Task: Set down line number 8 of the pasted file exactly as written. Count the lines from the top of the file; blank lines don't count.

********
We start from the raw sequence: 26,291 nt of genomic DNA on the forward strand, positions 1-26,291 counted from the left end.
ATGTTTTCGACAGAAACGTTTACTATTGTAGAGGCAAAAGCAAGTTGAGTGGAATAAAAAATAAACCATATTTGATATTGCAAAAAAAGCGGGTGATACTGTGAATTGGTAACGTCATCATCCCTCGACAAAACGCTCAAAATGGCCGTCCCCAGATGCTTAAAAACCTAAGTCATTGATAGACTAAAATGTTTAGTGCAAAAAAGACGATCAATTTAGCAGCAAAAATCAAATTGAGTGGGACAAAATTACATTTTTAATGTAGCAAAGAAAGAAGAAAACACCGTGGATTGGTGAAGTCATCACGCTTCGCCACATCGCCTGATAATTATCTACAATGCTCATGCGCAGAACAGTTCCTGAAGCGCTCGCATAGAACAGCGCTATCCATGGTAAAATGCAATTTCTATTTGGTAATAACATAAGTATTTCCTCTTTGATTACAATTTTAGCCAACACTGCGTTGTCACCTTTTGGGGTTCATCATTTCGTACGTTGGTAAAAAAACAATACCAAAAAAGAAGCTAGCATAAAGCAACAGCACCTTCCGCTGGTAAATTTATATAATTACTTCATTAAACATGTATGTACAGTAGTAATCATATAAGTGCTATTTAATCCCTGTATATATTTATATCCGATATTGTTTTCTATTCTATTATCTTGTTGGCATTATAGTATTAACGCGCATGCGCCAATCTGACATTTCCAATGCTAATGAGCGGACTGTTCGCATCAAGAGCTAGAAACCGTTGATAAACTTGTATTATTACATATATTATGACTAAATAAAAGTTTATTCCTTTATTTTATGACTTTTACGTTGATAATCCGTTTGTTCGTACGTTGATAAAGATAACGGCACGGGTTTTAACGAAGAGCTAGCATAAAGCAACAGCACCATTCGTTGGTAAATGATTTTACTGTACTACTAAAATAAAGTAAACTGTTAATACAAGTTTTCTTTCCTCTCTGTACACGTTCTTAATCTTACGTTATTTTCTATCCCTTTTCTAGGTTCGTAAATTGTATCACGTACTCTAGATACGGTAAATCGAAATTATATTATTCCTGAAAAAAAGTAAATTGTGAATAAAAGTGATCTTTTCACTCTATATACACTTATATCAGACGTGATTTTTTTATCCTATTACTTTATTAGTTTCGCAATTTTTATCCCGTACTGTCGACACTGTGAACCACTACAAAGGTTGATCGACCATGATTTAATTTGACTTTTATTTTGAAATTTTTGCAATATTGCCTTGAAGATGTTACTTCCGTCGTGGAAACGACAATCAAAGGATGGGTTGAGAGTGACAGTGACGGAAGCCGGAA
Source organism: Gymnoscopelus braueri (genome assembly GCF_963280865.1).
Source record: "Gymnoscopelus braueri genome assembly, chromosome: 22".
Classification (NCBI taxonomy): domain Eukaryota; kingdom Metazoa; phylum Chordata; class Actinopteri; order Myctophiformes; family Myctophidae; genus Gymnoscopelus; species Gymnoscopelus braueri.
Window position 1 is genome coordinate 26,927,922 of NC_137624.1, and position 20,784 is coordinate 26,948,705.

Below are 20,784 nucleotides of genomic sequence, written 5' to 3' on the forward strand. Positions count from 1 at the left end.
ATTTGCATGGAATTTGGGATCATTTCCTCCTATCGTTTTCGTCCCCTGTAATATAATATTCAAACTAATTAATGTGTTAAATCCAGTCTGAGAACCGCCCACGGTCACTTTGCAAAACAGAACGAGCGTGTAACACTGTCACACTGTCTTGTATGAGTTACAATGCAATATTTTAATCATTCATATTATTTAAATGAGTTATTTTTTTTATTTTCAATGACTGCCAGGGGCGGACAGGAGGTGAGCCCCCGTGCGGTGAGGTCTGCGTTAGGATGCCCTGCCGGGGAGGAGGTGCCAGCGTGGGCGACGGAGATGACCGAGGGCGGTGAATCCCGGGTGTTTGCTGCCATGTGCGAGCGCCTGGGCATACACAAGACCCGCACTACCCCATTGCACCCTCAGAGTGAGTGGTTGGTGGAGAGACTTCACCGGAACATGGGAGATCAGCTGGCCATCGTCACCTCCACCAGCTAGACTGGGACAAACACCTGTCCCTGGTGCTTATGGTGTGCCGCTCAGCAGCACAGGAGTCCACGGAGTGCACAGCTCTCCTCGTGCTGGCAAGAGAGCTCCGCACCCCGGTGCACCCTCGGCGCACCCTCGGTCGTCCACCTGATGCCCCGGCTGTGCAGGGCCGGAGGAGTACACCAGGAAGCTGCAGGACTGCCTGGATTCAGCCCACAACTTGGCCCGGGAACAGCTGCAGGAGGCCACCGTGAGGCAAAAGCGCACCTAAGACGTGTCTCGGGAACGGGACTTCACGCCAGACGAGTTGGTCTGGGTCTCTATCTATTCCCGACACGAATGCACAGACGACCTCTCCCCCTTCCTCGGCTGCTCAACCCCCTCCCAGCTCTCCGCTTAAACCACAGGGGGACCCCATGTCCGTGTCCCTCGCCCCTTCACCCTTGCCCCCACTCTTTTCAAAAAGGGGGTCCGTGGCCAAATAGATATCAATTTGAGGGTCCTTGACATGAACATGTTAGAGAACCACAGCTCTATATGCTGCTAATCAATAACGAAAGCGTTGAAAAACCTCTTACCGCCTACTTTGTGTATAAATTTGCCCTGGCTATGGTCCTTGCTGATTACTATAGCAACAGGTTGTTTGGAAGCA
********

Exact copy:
ATTTGCATGGAATTTGGGATCATTTCCTCCTATCGTTTTCGTCCCCTGTAATATAATATTCAAACTAATTAATGTGTTAAATCCAGTCTGAGAACCGCCCACGGTCACTTTGCAAAACAGAACGAGCGTGTAACACTGTCACACTGTCTTGTATGAGTTACAATGCAATATTTTAATCATTCATATTATTTAAATGAGTTATTTTTTTTATTTTCAATGACTGCCAGGGGCGGACAGGAGGTGAGCCCCCGTGCGGTGAGGTCTGCGTTAGGATGCCCTGCCGGGGAGGAGGTGCCAGCGTGGGCGACGGAGATGACCGAGGGCGGTGAATCCCGGGTGTTTGCTGCCATGTGCGAGCGCCTGGGCATACACAAGACCCGCACTACCCCATTGCACCCTCAGAGTGAGTGGTTGGTGGAGAGACTTCACCGGAACATGGGAGATCAGCTGGCCATCGTCACCTCCACCAGCTAGACTGGGACAAACACCTGTCCCTGGTGCTTATGGTGTGCCGCTCAGCAGCACAGGAGTCCACGGAGTGCACAGCTCTCCTCGTGCTGGCAAGAGAGCTCCGCACCCCGGTGCACCCTCGGCGCACCCTCGGTCGTCCACCTGATGCCCCGGCTGTGCAGGGCCGGAGGAGTACACCAGGAAGCTGCAGGACTGCCTGGATTCAGCCCACAACTTGGCCCGGGAACAGCTGCAGGAGGCCACCGTGAGGCAAAAGCGCACCTAAGACGTGTCTCGGGAACGGGACTTCACGCCAGACGAGTTGGTCTGGGTCTCTATCTATTCCCGACACGAATGCACAGACGACCTCTCCCCCTTCCTCGGCTGCTCAACCCCCTCCCAGCTCTCCGCTTAAACCACAGGGGGACCCCATGTCCGTGTCCCTCGCCCCTTCACCCTTGCCCCCACTCTTTTCAAAAAGGGGGTCCGTGGCCAAATAGATATCAATTTGAGGGTCCTTGACATGAACATGTTAGAGAACCACAGCTCTATATGCTGCTAATCAATAACGAAAGCGTTGAAAAACCTCTTACCGCCTACTTTGTGTATAAATTTGCCCTGGCTATGGTCCTTGCTGATTACTATAGCAACAGGTTGTTTGGAAGCA